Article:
The Everything but Arms system was introduced by Europe in its relations with LDCs, chiefly ex-colonies, to allow them to export most products (except arms), duty-free, to the EU.

AGOA is the USA’s initiative to allow duty-free market access to African countries. AGOA expired in 2025, and it seemed the USA was targeting an FTA with one or more African countries after its expiry.

All these systems, regional and otherwise, had to be waived by WTO membership as they did not apply to the principle of non-discrimination in trade.

Regional integration made sense for Africa. Africa was a large continent with high levels of poverty and unemployment, particularly for the youth. Many countries were isolated from trade routes or land locked. Regional integration could bring increased access to larger markets, supply chains and technology.

South Africa was no longer the largest African economy, but it was the most diverse and best developed, with strong regulatory requirements for finance, and the most robust economy. This meant that South Africa was seen as the best destination for economic opportunity, which drove both investment and migration. The issue of xenophobia was a significant threat and harmed the regional integration agenda. The CFTA was key to South African economic prospects as it created a larger market for South Africa and allowed it to leverage its size and complex economy.

Prof Erasmus highlighted that 66% of intra-African trade in goods took place in SADC.

Ms Hartzenberg emphasised this point, noting how South Africa was the key trade market in Africa. Intra-African trade only made up 17% of total African trade. This meant that the majority of Africa’s trade was done with the rest of the world (chiefly in commodities, such as cocoa, coffee or gold). SACU held more than half of this intra-African trade. Botswana and Namibia were among SA’s top 8 global trading partners. The SACU market was critical to South Africa. At the same time, there were lots of opportunities in the rest of Africa, despite challenges faced. For example, South African trade with Nigeria had been increasing in recent years – this was chiefly because Nigeria did not have its own petroleum refining capacity. Oil was imported to South Africa and sent back to Nigeria as a refined product. South African small local exporters were struggling to export products to Nigeria. Partly this was because registration to trade in a product could cost upwards of 10 000 USD. Furthermore, the Naira was a thinly traded currency with low foreign exchange reserves, and thus South African business struggled to convert their money to get it out of Nigeria. This forced them into investing money in Nigeria rather than repatriating it.

Mr Mbuyane understood Africa had capacity to move forward intra-African trade – but he recalled that South Africa had declined in terms of its trade advantage in Africa for the last 5 years – he requested an elaboration on this from TRALAC.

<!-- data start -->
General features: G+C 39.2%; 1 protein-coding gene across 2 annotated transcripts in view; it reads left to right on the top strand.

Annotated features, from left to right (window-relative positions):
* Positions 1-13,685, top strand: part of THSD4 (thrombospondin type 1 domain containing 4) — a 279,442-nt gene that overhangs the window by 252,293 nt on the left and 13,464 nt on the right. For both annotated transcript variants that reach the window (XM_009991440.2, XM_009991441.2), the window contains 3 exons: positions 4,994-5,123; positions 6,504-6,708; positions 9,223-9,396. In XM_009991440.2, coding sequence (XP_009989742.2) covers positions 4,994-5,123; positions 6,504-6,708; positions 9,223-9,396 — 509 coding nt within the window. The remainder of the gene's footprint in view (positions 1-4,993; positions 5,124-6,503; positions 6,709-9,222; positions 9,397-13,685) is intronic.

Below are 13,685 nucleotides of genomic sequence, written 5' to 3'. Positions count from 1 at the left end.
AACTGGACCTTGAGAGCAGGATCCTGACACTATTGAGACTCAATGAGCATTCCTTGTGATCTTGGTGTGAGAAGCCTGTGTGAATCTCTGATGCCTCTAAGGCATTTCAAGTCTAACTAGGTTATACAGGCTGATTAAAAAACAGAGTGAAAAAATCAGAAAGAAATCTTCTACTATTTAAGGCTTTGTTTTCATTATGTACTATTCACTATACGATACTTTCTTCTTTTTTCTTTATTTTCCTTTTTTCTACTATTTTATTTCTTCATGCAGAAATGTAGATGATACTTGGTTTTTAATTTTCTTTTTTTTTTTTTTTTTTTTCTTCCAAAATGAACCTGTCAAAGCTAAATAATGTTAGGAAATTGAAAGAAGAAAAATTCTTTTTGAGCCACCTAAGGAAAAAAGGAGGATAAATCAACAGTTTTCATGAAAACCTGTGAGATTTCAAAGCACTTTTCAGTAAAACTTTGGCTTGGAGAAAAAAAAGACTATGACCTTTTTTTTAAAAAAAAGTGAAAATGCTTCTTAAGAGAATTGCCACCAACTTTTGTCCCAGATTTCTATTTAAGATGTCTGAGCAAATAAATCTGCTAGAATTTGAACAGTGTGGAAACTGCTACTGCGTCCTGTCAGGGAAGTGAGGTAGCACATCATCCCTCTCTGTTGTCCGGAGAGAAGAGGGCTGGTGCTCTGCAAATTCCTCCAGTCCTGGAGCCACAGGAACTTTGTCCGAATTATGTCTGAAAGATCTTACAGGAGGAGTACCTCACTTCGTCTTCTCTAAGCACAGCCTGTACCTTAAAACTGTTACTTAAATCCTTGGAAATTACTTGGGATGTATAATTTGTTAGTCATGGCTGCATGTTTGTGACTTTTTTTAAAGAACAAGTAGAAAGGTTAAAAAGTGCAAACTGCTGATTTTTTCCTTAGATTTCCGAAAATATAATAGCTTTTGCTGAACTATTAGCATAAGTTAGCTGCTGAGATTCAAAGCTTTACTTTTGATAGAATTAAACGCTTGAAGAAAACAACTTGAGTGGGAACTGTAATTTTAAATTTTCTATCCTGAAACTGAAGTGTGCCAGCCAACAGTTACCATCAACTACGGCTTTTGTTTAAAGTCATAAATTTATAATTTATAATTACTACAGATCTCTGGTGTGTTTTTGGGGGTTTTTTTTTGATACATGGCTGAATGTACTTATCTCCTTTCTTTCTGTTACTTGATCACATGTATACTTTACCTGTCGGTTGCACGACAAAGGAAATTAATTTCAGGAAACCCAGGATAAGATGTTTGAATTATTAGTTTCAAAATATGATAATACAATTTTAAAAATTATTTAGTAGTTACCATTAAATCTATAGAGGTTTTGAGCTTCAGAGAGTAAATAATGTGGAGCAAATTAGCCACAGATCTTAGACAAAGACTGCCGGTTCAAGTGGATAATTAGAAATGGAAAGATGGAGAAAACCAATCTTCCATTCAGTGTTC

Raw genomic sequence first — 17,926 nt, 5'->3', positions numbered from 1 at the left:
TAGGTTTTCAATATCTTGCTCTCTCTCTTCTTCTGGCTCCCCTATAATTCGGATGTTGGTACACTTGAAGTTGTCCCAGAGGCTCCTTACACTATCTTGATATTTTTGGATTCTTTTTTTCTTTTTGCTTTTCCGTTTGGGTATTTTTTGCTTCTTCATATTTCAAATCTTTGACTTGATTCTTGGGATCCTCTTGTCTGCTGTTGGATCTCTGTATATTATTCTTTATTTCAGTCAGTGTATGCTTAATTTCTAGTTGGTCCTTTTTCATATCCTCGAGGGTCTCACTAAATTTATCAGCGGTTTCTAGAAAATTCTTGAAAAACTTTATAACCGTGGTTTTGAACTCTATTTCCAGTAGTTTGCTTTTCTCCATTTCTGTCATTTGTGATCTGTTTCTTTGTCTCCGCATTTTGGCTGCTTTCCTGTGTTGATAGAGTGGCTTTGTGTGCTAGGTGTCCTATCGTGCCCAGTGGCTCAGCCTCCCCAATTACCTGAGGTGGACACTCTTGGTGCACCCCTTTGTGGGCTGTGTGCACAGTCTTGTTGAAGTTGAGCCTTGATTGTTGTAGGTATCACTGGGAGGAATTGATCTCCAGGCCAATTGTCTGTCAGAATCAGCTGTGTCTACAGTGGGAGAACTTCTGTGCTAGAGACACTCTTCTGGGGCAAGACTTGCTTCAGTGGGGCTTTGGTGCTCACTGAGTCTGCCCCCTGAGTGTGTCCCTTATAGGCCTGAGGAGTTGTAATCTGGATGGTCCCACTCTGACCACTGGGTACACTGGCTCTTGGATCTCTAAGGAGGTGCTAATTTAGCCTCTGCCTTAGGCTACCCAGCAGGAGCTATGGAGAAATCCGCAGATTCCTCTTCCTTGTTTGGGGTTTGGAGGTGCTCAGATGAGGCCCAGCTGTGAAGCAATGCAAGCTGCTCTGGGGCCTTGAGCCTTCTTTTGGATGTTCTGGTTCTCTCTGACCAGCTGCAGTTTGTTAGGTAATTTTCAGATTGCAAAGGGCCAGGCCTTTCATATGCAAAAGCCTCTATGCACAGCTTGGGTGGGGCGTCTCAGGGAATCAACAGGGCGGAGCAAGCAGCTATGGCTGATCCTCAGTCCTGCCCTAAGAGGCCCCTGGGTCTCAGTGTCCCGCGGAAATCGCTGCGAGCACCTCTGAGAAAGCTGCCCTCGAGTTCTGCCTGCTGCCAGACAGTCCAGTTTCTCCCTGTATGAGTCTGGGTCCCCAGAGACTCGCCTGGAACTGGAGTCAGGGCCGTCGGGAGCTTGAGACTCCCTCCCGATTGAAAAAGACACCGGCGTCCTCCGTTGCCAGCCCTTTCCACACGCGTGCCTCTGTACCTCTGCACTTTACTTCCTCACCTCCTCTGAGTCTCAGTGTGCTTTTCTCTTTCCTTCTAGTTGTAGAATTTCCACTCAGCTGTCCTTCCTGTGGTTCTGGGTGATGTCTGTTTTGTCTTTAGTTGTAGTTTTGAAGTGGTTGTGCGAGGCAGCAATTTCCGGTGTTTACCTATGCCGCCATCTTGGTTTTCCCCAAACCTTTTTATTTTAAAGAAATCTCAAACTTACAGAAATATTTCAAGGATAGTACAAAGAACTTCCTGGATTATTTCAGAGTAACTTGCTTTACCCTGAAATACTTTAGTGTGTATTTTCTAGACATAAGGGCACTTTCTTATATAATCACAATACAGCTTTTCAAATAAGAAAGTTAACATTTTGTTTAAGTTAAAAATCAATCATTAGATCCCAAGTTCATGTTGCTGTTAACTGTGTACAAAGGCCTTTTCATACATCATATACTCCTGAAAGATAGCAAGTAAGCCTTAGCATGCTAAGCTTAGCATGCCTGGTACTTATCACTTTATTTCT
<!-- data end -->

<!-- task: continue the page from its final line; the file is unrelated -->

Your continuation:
Ms Hartzenberg agreed that one could objectively analyse the growth in comparative advantage in terms of growth, employment etc. It was important to relativize this in terms of the continent. Many countries were shaping up fast. Motor vehicle production had spread to Nigeria and Namibia. These other countries were increasing capacity and competitiveness and therefore their trade performance. Some of the 6-7 fastest growing economies were in Africa, chiefly small economies in East Africa. The big economies, Nigeria and South Africa, were actually bringing the average down as they were growing at a slow rate. South Africa had to question whether it was attracting investment and how it was losing out to other countries who had their development pathways and strategies decided on.

Prof Erasmus noted that governance, policies and messages going out from South Africa as a whole was key to its investment and trade prospects, especially in terms of ratings agencies. The ability of the government to solve significant policy stumbling blocks like Eskom was vital to creating confidence, and thus to attraction of investment. South Africa was in a seriously difficult position. A joint plan for South Africa, with resolve and commitment to implement, would have to be created to prevent further slippage. If one watches trucks being petrol bombed in South Africa from another African country, one’s perception of South Africa as an economic destination would decline.

Ms Hartzenberg emphasised that governments did not trade, but they were vital to securing investment. Governance issues had become incredibly important. The considerations going in to investment required a broad package addressing concerns of governance, economic environment, skills, and policy.